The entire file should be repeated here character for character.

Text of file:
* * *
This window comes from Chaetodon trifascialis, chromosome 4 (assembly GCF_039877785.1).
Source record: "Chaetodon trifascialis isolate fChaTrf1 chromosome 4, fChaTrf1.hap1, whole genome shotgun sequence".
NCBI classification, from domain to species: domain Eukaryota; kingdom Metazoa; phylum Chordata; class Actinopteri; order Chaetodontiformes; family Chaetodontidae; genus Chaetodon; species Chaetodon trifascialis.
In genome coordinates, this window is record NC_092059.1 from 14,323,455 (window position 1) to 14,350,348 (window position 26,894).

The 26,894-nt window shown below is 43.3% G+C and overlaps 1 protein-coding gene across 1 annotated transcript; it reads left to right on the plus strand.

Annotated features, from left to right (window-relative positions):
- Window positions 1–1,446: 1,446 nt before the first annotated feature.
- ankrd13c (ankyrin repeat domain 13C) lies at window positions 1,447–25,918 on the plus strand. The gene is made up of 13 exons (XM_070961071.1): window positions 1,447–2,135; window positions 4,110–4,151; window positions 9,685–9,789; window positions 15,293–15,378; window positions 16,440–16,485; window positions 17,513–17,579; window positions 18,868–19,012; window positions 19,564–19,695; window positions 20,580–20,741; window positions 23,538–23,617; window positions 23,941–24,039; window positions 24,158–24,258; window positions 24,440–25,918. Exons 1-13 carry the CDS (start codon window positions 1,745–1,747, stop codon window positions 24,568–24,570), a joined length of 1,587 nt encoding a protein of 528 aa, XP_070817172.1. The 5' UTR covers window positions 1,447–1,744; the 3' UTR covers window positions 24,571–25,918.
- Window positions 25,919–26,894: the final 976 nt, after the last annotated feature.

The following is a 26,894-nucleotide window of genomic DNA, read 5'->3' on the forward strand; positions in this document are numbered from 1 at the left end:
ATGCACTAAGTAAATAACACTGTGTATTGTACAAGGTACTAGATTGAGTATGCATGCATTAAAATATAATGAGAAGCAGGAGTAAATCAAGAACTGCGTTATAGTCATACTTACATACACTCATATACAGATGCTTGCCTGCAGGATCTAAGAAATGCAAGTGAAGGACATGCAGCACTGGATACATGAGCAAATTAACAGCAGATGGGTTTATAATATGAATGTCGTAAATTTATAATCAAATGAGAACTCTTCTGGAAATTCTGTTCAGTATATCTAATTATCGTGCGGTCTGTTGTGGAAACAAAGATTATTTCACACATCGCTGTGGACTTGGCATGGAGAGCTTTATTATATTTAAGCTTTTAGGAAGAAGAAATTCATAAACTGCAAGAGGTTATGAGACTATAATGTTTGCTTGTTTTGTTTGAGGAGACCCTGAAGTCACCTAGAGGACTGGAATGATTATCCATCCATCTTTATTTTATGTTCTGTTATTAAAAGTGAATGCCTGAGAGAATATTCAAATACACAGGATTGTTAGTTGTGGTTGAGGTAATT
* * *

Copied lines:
This window comes from Chaetodon trifascialis, chromosome 4 (assembly GCF_039877785.1).
Source record: "Chaetodon trifascialis isolate fChaTrf1 chromosome 4, fChaTrf1.hap1, whole genome shotgun sequence".
NCBI classification, from domain to species: domain Eukaryota; kingdom Metazoa; phylum Chordata; class Actinopteri; order Chaetodontiformes; family Chaetodontidae; genus Chaetodon; species Chaetodon trifascialis.
In genome coordinates, this window is record NC_092059.1 from 14,323,455 (window position 1) to 14,350,348 (window position 26,894).

The 26,894-nt window shown below is 43.3% G+C and overlaps 1 protein-coding gene across 1 annotated transcript; it reads left to right on the plus strand.

Annotated features, from left to right (window-relative positions):
- Window positions 1–1,446: 1,446 nt before the first annotated feature.
- ankrd13c (ankyrin repeat domain 13C) lies at window positions 1,447–25,918 on the plus strand. The gene is made up of 13 exons (XM_070961071.1): window positions 1,447–2,135; window positions 4,110–4,151; window positions 9,685–9,789; window positions 15,293–15,378; window positions 16,440–16,485; window positions 17,513–17,579; window positions 18,868–19,012; window positions 19,564–19,695; window positions 20,580–20,741; window positions 23,538–23,617; window positions 23,941–24,039; window positions 24,158–24,258; window positions 24,440–25,918. Exons 1-13 carry the CDS (start codon window positions 1,745–1,747, stop codon window positions 24,568–24,570), a joined length of 1,587 nt encoding a protein of 528 aa, XP_070817172.1. The 5' UTR covers window positions 1,447–1,744; the 3' UTR covers window positions 24,571–25,918.
- Window positions 25,919–26,894: the final 976 nt, after the last annotated feature.

The following is a 26,894-nucleotide window of genomic DNA, read 5'->3' on the forward strand; positions in this document are numbered from 1 at the left end:
ATGCACTAAGTAAATAACACTGTGTATTGTACAAGGTACTAGATTGAGTATGCATGCATTAAAATATAATGAGAAGCAGGAGTAAATCAAGAACTGCGTTATAGTCATACTTACATACACTCATATACAGATGCTTGCCTGCAGGATCTAAGAAATGCAAGTGAAGGACATGCAGCACTGGATACATGAGCAAATTAACAGCAGATGGGTTTATAATATGAATGTCGTAAATTTATAATCAAATGAGAACTCTTCTGGAAATTCTGTTCAGTATATCTAATTATCGTGCGGTCTGTTGTGGAAACAAAGATTATTTCACACATCGCTGTGGACTTGGCATGGAGAGCTTTATTATATTTAAGCTTTTAGGAAGAAGAAATTCATAAACTGCAAGAGGTTATGAGACTATAATGTTTGCTTGTTTTGTTTGAGGAGACCCTGAAGTCACCTAGAGGACTGGAATGATTATCCATCCATCTTTATTTTATGTTCTGTTATTAAAAGTGAATGCCTGAGAGAATATTCAAATACACAGGATTGTTAGTTGTGGTTGAGGTAATT